FOLLOWING our article at the beginning of the month on the dangers of using mobile phones to send and receive text messages whilst driving, the Murdoch press across the country is this weekend taking up the campaign to rid our roads of this scourge with the potential to needlessly kill.
Back on the first of June, I posted an article about idiot drivers on our roads who pay more attention to their mobile telephones than they do to the road; God forbid they actually concentrate on their driving.
Today — refreshingly — the same issue is being pursued by the Murdoch press across Australia, and it is to be hoped that their campaign makes some impact.
Readers can access the version published in Melbourne’s Herald Sun here if they are yet to see the pieces in question.
It’s a problem that just seems to be spiralling out of control; in the four weeks since I published the earlier article on the perils of texting and driving, it seems that everywhere you look now, when on the road, there are people engaging in this insidious habit.
Indeed, just this morning I was given “the finger” by a driver ahead of me who remained stationary at an intersection, typing a text message, after traffic signals had turned green; I gave him a toot of the horn — and he in turn proceeded to drive and continue texting, narrowly missing a row of parked cars as he swerved all over the road in Melbourne’s affluent inner eastern suburbs.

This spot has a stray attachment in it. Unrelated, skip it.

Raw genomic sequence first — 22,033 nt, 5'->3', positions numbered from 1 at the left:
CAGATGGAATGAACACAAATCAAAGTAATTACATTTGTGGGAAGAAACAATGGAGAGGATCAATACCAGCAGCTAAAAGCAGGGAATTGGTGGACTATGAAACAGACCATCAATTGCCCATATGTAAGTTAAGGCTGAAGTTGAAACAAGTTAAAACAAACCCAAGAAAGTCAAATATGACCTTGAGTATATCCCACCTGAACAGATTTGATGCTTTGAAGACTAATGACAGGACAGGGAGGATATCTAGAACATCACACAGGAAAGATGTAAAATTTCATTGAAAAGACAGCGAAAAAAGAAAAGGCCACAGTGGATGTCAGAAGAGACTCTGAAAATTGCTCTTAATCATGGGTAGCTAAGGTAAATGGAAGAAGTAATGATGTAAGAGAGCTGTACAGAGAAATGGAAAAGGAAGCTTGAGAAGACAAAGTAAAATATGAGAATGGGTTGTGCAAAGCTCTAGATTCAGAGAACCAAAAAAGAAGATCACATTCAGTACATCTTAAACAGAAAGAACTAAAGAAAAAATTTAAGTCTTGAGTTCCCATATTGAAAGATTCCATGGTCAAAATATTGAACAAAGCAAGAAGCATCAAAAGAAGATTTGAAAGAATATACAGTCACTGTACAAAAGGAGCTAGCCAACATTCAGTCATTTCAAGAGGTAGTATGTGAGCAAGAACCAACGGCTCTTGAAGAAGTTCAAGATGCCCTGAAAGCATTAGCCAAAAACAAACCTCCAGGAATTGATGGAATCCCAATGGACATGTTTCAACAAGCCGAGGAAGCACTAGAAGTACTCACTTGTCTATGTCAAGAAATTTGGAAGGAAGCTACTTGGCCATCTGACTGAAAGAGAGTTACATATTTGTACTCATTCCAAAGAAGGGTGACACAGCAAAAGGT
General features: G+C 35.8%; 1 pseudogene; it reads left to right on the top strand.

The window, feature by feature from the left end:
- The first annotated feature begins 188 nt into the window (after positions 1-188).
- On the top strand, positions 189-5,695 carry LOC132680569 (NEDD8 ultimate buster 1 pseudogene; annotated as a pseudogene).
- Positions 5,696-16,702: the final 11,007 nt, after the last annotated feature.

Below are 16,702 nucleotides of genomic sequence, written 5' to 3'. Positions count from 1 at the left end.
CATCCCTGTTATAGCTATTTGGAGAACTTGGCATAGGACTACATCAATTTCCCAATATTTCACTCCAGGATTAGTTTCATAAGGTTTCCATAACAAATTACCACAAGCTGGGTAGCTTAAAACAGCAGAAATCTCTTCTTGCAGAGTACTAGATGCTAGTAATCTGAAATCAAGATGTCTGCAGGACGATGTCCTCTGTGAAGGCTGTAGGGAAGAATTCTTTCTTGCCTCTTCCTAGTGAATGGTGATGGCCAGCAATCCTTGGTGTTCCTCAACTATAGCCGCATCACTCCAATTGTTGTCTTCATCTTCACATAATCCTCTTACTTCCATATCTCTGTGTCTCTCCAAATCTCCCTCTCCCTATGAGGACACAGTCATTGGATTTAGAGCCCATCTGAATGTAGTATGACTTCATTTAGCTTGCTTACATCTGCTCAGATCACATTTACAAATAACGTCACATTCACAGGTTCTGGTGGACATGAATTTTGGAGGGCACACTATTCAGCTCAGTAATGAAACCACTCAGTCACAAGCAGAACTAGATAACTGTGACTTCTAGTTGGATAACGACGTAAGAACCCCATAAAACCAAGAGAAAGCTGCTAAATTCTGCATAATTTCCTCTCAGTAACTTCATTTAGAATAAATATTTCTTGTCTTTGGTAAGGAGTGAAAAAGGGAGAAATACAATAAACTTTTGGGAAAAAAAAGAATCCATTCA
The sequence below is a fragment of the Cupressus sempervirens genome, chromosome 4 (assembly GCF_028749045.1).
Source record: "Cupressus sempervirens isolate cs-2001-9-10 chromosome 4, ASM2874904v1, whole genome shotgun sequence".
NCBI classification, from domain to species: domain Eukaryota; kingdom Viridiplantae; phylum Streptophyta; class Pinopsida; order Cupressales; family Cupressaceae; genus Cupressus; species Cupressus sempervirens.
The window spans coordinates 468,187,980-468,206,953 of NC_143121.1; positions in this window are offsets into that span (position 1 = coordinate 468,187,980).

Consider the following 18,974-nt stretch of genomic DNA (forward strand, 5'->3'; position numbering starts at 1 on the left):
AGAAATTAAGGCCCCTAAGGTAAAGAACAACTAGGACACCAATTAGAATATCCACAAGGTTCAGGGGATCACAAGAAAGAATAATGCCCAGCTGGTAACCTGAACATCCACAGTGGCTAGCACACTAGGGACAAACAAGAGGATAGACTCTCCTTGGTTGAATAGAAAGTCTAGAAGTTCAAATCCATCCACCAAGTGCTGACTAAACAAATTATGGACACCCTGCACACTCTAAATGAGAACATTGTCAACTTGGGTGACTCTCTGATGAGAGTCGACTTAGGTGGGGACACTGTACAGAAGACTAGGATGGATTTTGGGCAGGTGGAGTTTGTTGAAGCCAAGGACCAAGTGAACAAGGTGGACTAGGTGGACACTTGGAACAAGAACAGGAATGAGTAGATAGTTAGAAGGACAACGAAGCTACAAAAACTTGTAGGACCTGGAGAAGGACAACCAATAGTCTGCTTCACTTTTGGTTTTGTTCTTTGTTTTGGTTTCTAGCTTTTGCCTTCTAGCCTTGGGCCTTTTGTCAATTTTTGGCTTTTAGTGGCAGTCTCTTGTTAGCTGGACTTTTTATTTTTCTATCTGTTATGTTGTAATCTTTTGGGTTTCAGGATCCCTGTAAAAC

There are some — there are always some, whose excrement-filled brains are impervious to common sense and sanity — who will dismiss all of this as some kind of finger-wagging wowserism.
The reality is that it is no joke, nor something to be dismissed at will; those who engage in this practice are a menace to themselves, and to other road users, and the sooner they are either stopped from doing it or removed from the road permanently, the better.
Clearly, with others picking up the cudgels on this issue, I wanted to reinforce it through this column.
I encourage all readers to heed the message, and — if you know people who do this, on the “it can’t happen to me” principle — to find some way of getting through them.
It will be far preferable to see them alive and inconvenienced, for whatever period of delay is required before they can get off the road and take or send the messages they are currently tapping away at when they are supposed to be driving, than it will be to attend their funerals.
Or those of the people they end up killing.
And if they have so little regard for the safety and welfare of other road users — if not for themselves — then firmer measures are well and truly justified to try to stop them.